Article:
Written by Margaux McWatt, Communications Coordinator, Ever Active Schools

You can faintly smell traces of burnt sage in the air, and the crisp and fresh aroma of the outdoors during winter, emanating from those just entering the building. Laughter and boots packing down snow can be heard close, and echoing outdoors. Smiling faces greet you around every corner. The sounds of friendly chatter bounce around every space you enter. You can sense a feeling of connection, a desire to learn and an openness to share. This was the scene painted by the 2017 Resiliency Summit.

“I saw a lot of smiling faces and heard a lot of ‘thank you’s’ from youth and their supervisors. I had a teacher in tears telling me how grateful she was to be there. I believe it was very special, important and healing to have Indigenous youth, teachers, supervisors, community champions, supporters and researchers gathered in the same space – especially in the mountains.  I believe the collaboration, celebration and education that took place was good medicine.” – Sissy Thiessen, Resiliency Coordinator, Ever Active Schools

Last week, Ever Active Schools wrapped up the 3rd annual Resiliency Summit in beautiful Kananaskis on Treaty 7 land, with more than 400 students and teachers in attendance. The goal of the Resiliency Summit was to honour youth voice by providing a safe, caring and respectful place for all to learn, play, listen, share and grow together. Attendees were immersed in Indigenous games, teachings, sharing circles and lessons; something one keynote speaker, Leroy Little Bear, expressed the importance of.

“We have to bring up our children in a cultural atmosphere that best resembles the land where they came from. The land is their identity. You should know and teach the songs, stories, and ceremonies,” he said.

Re-building a connection to traditional land, nature and Indigenous culture will positively and profoundly impact an Indigenous generation whose culture has historically been taken, buried and relegated.

Sessions to help re-build this connection included: Poetic Medicine – A lesson on how to use words, rhymes and metaphor as tools to process academic information, emotions, self expression and activism; Sitting with the Knowledge Keepers – In-person experiences with Elders and Knowledge Keepers, helping students understand who they are as individuals, how values manifest in the way we live our lives, and to appreciate the rich cultural diversity in Alberta; A Blanket Exercise – A participatory workshop in which educators experienced over 500 years of history by taking on roles of Indigenous peoples in Canada; Traditional Story Telling – Sharing creation stories with ethical and moral lessons, creation stories to explain how a creature gained its physical appearance; Outdoor Traditional Games – Teaching the joys of Indigenous heritage from spiritual Elders, and sharing with all who have a good heart and all who want to learn, carrying on traditions; and more.

“Having all Indigenous presenters, representative of many different First Nations, as well as Métis and Inuit communities, really highlights the diversity of cultures and experiences in our province. From arts, poetry dance and film producing to Elders circles, outdoor games, language, leadership development and mentorship, this summit has a bit of everything and really showcases how many incredible things are happening in the schools!” – Melissa Tierney, Resiliency Coordinator at Ever Active Schools

Along with the theme of being engaged and surrounded by Indigenous culture, another theme was presented by keynote speaker Marika Sila: dedicating time to pursue your passion. Marika shared her passion of hoop dance, her battle with addiction and how changing her focus and establishing a goal helped her to overcome struggles and adversity. She encouraged every person in the room to create goals for themselves and to always pursue their dreams, stressing that what they do everyday, determines what their lives will become; take small steps everyday and dedicate time to your passion – you will reach your goals that way.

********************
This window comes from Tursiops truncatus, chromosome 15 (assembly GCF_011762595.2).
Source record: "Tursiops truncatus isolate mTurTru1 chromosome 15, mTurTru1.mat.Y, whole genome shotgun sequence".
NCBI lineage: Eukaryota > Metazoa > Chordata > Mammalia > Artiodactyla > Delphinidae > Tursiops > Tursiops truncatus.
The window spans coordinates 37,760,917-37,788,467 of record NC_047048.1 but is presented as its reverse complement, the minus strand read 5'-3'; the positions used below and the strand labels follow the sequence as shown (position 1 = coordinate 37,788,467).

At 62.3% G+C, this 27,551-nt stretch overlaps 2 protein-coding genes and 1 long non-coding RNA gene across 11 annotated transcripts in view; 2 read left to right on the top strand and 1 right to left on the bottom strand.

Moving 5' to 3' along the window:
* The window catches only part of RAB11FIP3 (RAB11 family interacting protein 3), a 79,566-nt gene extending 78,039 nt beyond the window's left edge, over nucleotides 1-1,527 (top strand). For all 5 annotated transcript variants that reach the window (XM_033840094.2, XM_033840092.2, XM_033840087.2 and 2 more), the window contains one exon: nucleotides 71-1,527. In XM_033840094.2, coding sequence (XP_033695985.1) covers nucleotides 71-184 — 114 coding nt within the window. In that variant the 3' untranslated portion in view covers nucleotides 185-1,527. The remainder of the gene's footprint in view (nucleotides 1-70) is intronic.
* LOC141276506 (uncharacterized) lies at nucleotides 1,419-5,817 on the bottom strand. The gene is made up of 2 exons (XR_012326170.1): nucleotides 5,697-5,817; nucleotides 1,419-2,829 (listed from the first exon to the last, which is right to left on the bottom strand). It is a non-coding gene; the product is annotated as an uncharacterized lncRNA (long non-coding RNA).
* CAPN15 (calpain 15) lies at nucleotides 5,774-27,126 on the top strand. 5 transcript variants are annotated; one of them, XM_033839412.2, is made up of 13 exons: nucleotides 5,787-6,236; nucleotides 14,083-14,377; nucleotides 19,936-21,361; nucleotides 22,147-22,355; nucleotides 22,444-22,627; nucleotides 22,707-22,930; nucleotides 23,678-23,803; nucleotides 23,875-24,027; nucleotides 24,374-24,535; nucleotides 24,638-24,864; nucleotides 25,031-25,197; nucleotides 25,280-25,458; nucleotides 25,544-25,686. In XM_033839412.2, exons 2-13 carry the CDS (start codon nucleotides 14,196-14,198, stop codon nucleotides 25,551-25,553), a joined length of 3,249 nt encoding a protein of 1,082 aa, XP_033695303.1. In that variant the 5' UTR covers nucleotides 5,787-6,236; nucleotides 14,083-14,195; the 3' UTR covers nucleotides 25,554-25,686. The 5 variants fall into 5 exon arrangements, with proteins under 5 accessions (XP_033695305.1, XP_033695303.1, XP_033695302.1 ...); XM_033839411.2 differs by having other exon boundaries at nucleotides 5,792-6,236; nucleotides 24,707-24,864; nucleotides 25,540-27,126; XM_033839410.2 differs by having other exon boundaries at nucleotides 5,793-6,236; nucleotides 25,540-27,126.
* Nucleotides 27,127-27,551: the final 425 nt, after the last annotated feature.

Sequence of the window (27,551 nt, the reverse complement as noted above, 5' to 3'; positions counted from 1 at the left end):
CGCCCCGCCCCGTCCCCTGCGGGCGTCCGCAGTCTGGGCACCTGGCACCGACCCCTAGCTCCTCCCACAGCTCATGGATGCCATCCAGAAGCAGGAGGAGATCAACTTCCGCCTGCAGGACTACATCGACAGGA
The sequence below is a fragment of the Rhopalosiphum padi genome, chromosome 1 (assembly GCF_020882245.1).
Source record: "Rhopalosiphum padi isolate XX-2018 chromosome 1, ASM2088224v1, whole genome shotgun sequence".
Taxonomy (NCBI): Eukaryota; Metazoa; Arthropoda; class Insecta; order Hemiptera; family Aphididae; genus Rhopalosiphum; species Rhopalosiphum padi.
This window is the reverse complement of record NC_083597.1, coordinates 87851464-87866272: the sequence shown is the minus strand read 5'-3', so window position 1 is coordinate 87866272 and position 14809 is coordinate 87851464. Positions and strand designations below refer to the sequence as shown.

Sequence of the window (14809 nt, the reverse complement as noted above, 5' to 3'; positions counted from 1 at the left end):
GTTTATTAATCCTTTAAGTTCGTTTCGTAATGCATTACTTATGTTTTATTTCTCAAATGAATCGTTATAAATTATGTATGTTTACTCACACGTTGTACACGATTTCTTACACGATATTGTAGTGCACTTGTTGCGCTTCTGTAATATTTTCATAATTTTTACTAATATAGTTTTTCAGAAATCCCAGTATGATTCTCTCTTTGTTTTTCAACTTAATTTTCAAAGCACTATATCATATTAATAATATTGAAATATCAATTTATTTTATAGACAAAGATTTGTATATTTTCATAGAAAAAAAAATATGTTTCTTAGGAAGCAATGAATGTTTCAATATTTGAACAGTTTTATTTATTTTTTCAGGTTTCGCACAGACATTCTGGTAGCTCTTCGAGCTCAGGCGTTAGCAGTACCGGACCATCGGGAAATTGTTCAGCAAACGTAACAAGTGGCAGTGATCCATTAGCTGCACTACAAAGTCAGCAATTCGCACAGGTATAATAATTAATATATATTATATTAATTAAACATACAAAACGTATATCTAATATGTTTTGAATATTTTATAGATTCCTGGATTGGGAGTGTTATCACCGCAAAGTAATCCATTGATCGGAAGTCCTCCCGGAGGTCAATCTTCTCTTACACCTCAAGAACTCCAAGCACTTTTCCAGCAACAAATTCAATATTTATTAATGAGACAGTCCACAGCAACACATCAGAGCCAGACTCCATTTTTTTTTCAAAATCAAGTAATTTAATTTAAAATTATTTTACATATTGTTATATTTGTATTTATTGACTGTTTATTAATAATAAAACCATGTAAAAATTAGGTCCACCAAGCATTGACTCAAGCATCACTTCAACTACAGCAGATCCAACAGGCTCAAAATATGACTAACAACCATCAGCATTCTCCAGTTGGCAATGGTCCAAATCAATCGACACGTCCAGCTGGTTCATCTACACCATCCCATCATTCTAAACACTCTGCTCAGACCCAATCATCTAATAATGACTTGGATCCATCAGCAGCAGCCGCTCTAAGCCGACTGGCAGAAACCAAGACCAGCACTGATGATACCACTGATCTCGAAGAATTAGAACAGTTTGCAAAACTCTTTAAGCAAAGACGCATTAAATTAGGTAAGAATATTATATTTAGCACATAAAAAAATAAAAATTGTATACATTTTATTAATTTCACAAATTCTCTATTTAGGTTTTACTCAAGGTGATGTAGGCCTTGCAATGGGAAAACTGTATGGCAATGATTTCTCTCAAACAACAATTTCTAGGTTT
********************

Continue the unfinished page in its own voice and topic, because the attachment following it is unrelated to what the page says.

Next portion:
“It was great for all the youth to see role models like Rilee Many Bears, Cowboy Smithx, Marika Sila and others performing & sharing their gifts. I think it was important for the youth to see that could be them one day, performing, sharing and inspiring.” – Sissy Thiessen

The Resiliency Summit was graced with an amazing display of talent, while students and teachers shared their passion on the stage for an open mic night, hosted by Donovan Waskahat, Emcee, spoken word poet and former iHuman Youth Mentor. With a captivated audience, performers were greeted with smiles, cheers and an overwhelming positive and encouraging tone.

“I am most proud of the opportunities Ever Active Schools provided to young people and students to take the stage as emcees, presenters and performers during the open mic night. Those are the moments where you can see their confidence, self esteem and courage grow. That is honouring youth voice.” – Mac Walton, Summit Chair and Resiliency Coordinator at Ever Active Schools.

In honouring youth voice, offering a space to experience diverse cultural practices and to connect with different Indigenous communities and peoples, this event has created an opportunity for all participants to walk away with tangible tools and wise philosophies, which can be used in their work to thoughtfully develop resilience in youth.

Logo for Jumpstart Charities, a partner of the Resiliency Summit.Ever Active Schools would like to acknowledge Jumpstart as a partner in the Resiliency Summit; Jumpstart supports physical activity and sport opportunities in many of the participating communities.


  1. Curtis Walty on December 4, 2017 at 8:12 am

    Excellent article! Thank you for sharing 🙂

    • margaux on December 4, 2017 at 8:19 am

      Thanks, Curtis! Glad you enjoyed it.

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